I agree with Jim Killock – director of the Open Rights Group – when he says that blocking sites in this way is “pointless and dangerous” and “will fuel calls for further, wider and even more drastic calls for internet censorship of many kinds, from pornography to extremism … Internet censorship is growing in scope and becoming easier. Yet it never has the effect desired.”
But it’s not just piracy…
The government already considered shutting down sites like Twitter and Facebook during the riots of 2011 to prevent it being used to organise and rally groups of people – which is, by the way, the exact same reason that the Chinese government has blocked the site altogether within its borders.
Here in the UK we are seeing that the Government is planning to pass legislation that will allow GCHQ (Government Communications Headquarters) to access information about internet traffic in real time and on demand. This includes email, chat, VoIP, the sites you visit and the files you have downloaded.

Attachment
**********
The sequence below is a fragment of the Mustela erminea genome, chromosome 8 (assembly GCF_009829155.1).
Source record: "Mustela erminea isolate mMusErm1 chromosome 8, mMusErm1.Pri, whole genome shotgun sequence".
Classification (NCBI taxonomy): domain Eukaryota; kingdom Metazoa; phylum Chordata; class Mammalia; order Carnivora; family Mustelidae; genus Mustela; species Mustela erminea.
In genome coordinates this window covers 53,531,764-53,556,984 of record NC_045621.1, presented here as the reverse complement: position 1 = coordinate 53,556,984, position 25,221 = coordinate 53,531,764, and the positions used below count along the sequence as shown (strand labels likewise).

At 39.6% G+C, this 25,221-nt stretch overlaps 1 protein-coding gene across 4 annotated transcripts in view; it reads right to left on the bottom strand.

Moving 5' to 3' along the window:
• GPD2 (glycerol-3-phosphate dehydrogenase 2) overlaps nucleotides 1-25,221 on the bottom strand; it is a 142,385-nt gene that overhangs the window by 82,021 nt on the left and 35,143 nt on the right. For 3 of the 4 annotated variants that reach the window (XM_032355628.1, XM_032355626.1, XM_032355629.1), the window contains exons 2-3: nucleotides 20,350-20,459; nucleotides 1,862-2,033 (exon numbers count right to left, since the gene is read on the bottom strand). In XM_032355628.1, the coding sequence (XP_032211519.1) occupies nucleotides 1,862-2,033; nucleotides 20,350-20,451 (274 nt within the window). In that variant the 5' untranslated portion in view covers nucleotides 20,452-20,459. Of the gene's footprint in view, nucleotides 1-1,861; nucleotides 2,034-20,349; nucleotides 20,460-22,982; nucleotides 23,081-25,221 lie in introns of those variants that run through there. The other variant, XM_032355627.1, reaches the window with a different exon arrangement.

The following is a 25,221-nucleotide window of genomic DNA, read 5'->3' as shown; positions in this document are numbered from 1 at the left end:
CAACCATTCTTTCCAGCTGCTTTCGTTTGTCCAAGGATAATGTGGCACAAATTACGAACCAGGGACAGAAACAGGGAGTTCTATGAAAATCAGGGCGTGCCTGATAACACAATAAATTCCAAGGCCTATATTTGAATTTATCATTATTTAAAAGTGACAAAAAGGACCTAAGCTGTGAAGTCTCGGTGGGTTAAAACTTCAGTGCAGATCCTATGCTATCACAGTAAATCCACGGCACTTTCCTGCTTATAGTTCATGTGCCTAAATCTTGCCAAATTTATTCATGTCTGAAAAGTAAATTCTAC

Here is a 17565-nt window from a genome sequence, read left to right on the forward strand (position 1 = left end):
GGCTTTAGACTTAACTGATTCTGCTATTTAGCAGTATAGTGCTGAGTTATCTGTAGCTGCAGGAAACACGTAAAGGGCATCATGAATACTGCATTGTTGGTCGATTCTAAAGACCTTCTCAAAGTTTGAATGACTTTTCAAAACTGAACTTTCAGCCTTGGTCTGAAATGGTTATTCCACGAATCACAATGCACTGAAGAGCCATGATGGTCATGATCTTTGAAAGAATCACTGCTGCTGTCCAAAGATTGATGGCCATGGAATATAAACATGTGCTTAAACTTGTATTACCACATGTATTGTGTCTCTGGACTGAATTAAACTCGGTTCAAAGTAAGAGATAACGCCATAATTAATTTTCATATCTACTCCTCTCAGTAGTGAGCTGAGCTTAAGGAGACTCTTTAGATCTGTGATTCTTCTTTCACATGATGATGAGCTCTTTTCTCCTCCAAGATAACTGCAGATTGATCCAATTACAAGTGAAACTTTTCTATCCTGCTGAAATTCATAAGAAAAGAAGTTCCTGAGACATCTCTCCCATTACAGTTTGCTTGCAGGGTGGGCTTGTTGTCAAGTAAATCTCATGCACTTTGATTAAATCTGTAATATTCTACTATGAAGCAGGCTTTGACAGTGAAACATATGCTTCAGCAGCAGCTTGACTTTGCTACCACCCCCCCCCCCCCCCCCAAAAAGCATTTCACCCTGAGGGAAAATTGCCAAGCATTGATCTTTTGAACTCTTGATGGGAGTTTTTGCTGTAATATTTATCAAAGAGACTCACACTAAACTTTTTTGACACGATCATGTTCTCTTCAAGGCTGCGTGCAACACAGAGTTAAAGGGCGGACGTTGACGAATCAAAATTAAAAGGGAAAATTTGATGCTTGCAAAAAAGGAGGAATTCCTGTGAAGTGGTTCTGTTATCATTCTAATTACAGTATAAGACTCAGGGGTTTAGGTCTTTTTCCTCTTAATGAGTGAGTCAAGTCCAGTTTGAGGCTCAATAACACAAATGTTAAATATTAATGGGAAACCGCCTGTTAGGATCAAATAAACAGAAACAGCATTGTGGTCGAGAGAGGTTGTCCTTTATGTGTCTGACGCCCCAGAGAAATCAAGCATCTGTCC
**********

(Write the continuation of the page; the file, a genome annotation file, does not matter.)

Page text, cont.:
The Queen herself has even weighed in, saying “My government intends to bring forward measures to maintain the ability of the law enforcement and intelligence agencies to access vital communications data”.
And where are we going next? A rapid-fire volley of various bills and acts that would try to control internet traffic are being leveled at us now, one particularly scary one being CISPA (the Cybersecurity Intelligence Sharing and Protection Act). This would effectively allow countermeasures to be used by private companies in the US – meaning a Network Administrator could legally install spyware like keyloggers on your computer if they thought you might be trying to break into something. It wouldn’t even be “Big Brother” watching you, it’d be an employee of a private company.